- Software, Software Engineering, and the Software Engineering Process
- Object Orientation
- Defect Management
- Specifying Quality
- Views of Quality
- Internal Quality and External Quality: Form Complements Function
- Software Product Quality Attributes
- Assessing Product Quality
- Achieving Quality Goals
Developing high-quality software, in whatever paradigm, is not an easy task. But what makes such development so difficult?
To begin with, the concept of quality itself is enigmatic. Davis (1994) acknowledged that the notion of quality in relation to a software product often means different things to the different stakeholders involved with the development and use of the product, and these notions may be contradictory. In other words, quality is not absolute and depends on the purpose or viewpoint for which it is being assessed.
As an example from another domain, to determine the quality of a bottle of wine, it is first necessary to determine the purpose for which the bottle is being purchased. These could include the following:
To enjoy with a meal. Here it is necessary to know the type of meal being served, the time of day of the meal, the season, and the ambient temperature, among other considerations. Once these are known, a number of criteria will be used to decide on the wine to be consumed.
To take to a party. One needs to know whether one is likely to be the only person drinking the wine or will be sharing. If one is to share, who will be there? What will their taste be in wine?
To impress a guest or a host. One needs to know about the recipient's level of knowledge of wine, his or her current financial situation, socioeconomic background, taste in wine, and so on.
Having determined the purpose and the issues that need to be considered relating to that purpose, only then will a person be in a position to use specific criteria to choose a particular bottle. To enjoy the wine with a meal, assuming a good knowledge of wine, the criteria might be region, style, bouquet, color, acidity, and price. Otherwise the choice might be made on the basis of producer, attractiveness of label, and price. A wine to be taken to a party is probably selected using similar criteria, but price and style probably play a more significant role. If the purpose is to impress, criteria to use will be price, rarity of vintage, and possibly packaging. Having decided on the criteria of assessment, what constitutes a good price or an appropriately rare vintage or good color? Some decisions are easily made. For example, it is a matter of simple numerical comparison to choose a bottle with a lower price, but such determination is hard when concrete measurements are absent, say in the case of bouquet. Even if measurable, such assessments are highly personal and culturally based. For example, a price of $50 for a bottle may be low for one person and unreachably high for another. Determinations of this nature, especially those that do not fall into a universally accepted scale, are based on the assessor's past history (social status, experience, place of birth, education, financial status, and a myriad of other influences).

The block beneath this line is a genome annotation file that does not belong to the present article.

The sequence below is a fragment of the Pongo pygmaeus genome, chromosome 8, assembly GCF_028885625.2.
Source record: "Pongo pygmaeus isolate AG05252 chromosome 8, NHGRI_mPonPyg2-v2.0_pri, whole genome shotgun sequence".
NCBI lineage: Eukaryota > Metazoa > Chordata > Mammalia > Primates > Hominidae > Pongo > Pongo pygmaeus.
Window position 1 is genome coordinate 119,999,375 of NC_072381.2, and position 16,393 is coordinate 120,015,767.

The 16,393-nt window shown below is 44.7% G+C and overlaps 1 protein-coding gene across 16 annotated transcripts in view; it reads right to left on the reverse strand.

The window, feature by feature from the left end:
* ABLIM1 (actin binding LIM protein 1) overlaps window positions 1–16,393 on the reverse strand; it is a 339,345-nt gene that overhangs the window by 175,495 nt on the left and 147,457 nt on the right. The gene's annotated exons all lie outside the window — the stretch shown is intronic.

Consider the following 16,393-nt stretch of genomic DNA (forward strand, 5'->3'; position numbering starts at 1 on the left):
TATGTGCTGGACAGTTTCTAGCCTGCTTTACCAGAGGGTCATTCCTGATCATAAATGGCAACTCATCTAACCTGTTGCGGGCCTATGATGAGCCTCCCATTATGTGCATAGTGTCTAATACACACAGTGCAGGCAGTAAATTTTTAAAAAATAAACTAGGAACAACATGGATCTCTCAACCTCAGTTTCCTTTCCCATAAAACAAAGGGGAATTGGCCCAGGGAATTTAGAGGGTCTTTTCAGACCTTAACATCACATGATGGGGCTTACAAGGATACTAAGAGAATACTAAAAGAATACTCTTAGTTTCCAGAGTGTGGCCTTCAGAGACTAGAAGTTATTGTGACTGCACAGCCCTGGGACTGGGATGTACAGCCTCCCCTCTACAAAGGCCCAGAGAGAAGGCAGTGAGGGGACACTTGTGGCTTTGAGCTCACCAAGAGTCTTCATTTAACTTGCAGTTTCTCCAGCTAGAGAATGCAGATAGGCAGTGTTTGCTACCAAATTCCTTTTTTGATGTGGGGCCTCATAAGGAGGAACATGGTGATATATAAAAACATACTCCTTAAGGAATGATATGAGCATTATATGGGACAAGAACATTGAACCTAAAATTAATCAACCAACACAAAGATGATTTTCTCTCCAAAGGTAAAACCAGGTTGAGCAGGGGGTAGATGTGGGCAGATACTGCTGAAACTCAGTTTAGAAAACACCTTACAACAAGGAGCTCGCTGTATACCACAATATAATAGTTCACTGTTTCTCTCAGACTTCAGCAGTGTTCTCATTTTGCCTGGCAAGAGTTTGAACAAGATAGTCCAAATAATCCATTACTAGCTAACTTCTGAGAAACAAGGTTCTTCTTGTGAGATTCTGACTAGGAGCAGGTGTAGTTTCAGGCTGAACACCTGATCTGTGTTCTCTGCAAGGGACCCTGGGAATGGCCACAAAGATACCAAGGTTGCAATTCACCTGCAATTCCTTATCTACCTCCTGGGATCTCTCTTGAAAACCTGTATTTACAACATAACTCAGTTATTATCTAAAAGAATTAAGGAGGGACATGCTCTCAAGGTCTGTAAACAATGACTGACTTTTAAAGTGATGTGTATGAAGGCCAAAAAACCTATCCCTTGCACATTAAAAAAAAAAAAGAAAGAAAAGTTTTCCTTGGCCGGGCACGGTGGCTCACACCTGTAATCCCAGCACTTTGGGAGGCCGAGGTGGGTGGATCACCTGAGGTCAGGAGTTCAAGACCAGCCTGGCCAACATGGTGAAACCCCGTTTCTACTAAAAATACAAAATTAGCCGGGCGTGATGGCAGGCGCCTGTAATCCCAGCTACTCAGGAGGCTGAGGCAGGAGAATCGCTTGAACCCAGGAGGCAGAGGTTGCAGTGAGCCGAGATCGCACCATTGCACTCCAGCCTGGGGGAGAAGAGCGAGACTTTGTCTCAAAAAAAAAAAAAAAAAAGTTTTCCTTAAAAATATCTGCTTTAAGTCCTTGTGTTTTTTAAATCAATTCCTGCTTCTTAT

Accordingly, we recognize that determination of the quality of an artifact is heavily culturally based.
It should be noted that in our example the choice of a bottle of wine is often not solely made on the measure of one criterion. Assessment usually means weighing up merits and levels of a number of criteria that are important for assessing the quality for a given purpose. It is also conceded that despite all of this, there are wines that are just "better" than others, seemingly irrespective of purpose.
First, a better wine, it seems, is one that is rated highly by the majority of assessors on the majority of criteria. Note however that being a better artifact does not mean that it is always the artifact of choice. If you cannot afford to drink the wine, you will never know if it is a quality wine. Without experiencing the artifact, definitive discussion of quality is meaningless.
Second, the rule of majority or authority often creates an aura of desirability or popularity around a certain product, often irrespective of its internal properties as assessed by the person experiencing it. We can identify wines that we acknowledge as being of high quality (because of our respect for experienced wine judges) but that we dislike.The preceding observations indicate to us that quality is determined through assessing the appropriateness of a product for fulfilling a given purpose, and is evaluated by (in order):
Determining the purpose for assessment;
Recognizing the premises for determination;
Determining the criteria for assessment;
Measurement against such criteria; and
Weighing up measurements against each other in view of the premises.
This view of quality is in accord with the popular definition of quality as fitness for purpose. It tacitly recognizes that the selection of purposes, viewpoints, and criteria, and the process of determination of quality are multifaceted. However, there is more to quality than just fitness for purpose. For example, is it not possible that many solutions to a problem be equally fit for the purpose, but still vary in quality due to their structure and form? Is "spaghetti code" that implements all of the functionality required in a specification as good as software that reaches the same level of meeting the functionality requirements but is highly modular, with high cohesion and low coupling, is internally well commented, and follows a consistent style? Additionally, does the amount of resources consumed inin other words the efficacy of means ofarriving at the solution a consideration in determining quality?
A wider discussion of quality and its implications and specification is required. We do this in the following section.